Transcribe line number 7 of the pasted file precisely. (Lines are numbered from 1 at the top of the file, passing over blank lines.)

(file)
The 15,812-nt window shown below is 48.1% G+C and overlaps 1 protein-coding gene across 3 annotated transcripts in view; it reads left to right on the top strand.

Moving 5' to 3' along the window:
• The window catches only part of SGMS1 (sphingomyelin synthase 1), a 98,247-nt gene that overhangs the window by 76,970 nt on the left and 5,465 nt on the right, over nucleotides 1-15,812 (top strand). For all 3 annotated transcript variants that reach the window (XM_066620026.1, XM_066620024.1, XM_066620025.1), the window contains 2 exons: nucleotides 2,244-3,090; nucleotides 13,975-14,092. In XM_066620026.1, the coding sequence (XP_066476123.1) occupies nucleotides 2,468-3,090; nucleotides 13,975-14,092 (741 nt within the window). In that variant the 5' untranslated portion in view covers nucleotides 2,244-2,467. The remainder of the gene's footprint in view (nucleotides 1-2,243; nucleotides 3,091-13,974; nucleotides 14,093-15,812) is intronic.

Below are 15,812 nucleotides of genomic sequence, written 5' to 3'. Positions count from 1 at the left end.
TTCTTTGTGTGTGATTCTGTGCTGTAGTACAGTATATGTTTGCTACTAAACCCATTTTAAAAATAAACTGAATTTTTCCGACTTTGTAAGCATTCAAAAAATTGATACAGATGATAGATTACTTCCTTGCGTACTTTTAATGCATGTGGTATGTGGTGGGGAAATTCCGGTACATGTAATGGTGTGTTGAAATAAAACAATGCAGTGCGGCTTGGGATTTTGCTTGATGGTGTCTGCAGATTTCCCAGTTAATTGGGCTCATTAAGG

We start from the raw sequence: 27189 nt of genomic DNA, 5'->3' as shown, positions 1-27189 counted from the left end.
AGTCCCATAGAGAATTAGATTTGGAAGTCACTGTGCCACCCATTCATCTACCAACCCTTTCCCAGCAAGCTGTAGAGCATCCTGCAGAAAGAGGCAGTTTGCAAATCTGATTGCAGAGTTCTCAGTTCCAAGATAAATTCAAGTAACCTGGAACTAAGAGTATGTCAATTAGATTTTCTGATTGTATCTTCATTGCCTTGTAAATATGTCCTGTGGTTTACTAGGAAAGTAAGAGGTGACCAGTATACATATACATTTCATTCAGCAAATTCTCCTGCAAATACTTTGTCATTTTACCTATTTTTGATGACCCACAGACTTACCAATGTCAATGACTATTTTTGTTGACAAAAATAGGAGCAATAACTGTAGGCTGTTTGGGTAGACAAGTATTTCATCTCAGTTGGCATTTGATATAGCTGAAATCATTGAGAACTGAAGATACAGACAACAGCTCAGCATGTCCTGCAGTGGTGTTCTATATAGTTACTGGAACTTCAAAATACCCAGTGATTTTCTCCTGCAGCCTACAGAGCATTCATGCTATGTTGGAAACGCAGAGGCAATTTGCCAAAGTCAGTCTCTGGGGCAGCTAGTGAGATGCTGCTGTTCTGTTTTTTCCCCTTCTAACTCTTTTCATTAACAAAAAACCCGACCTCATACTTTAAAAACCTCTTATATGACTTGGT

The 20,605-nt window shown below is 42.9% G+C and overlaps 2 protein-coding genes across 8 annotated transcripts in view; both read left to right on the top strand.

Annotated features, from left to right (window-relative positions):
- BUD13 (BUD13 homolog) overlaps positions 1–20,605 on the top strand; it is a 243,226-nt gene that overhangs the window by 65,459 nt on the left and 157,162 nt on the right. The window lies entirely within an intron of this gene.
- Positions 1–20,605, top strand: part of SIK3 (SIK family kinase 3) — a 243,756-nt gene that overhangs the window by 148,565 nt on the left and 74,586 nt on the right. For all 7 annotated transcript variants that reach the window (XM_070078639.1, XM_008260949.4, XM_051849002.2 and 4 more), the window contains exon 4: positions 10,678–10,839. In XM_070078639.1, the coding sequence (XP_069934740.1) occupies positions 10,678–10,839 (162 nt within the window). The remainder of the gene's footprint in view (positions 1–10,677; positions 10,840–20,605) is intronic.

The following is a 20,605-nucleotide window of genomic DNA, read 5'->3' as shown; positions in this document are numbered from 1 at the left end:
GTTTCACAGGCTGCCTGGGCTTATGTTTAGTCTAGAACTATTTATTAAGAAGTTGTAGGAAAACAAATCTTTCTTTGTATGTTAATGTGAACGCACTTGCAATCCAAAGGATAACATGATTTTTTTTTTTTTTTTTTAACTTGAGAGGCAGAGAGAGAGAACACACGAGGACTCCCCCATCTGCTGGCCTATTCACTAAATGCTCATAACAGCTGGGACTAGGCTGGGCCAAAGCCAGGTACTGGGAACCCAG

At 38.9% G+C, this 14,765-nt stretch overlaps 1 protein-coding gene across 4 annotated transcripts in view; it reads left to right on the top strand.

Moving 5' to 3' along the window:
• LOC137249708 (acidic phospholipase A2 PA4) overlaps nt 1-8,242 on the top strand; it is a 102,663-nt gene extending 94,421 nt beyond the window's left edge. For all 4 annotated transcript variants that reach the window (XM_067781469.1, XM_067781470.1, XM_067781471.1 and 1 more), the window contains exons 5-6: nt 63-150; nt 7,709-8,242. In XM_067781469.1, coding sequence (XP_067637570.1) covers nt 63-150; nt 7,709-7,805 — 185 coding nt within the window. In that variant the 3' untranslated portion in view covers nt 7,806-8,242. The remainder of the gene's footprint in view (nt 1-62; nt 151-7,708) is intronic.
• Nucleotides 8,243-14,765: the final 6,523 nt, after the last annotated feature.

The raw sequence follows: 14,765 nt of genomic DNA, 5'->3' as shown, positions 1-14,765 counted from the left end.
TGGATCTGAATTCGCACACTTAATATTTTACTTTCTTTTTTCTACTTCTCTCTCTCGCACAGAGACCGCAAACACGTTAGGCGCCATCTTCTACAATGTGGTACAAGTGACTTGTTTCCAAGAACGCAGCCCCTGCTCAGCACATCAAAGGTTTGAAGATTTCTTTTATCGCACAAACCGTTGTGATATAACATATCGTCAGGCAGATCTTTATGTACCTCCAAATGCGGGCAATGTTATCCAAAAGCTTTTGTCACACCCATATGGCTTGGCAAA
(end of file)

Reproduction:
AGTCCCATAGAGAATTAGATTTGGAAGTCACTGTGCCACCCATTCATCTACCAACCCTTTCCCAGCAAGCTGTAGAGCATCCTGCAGAAAGAGGCAGTTTGCAAATCTGATTGCAGAGTTCTCAGTTCCAAGATAAATTCAAGTAACCTGGAACTAAGAGTATGTCAATTAGATTTTCTGATTGTATCTTCATTGCCTTGTAAATATGTCCTGTGGTTTACTAGGAAAGTAAGAGGTGACCAGTATACATATACATTTCATTCAGCAAATTCTCCTGCAAATACTTTGTCATTTTACCTATTTTTGATGACCCACAGACTTACCAATGTCAATGACTATTTTTGTTGACAAAAATAGGAGCAATAACTGTAGGCTGTTTGGGTAGACAAGTATTTCATCTCAGTTGGCATTTGATATAGCTGAAATCATTGAGAACTGAAGATACAGACAACAGCTCAGCATGTCCTGCAGTGGTGTTCTATATAGTTACTGGAACTTCAAAATACCCAGTGATTTTCTCCTGCAGCCTACAGAGCATTCATGCTATGTTGGAAACGCAGAGGCAATTTGCCAAAGTCAGTCTCTGGGGCAGCTAGTGAGATGCTGCTGTTCTGTTTTTTCCCCTTCTAACTCTTTTCATTAACAAAAAACCCGACCTCATACTTTAAAAACCTCTTATATGACTTGGT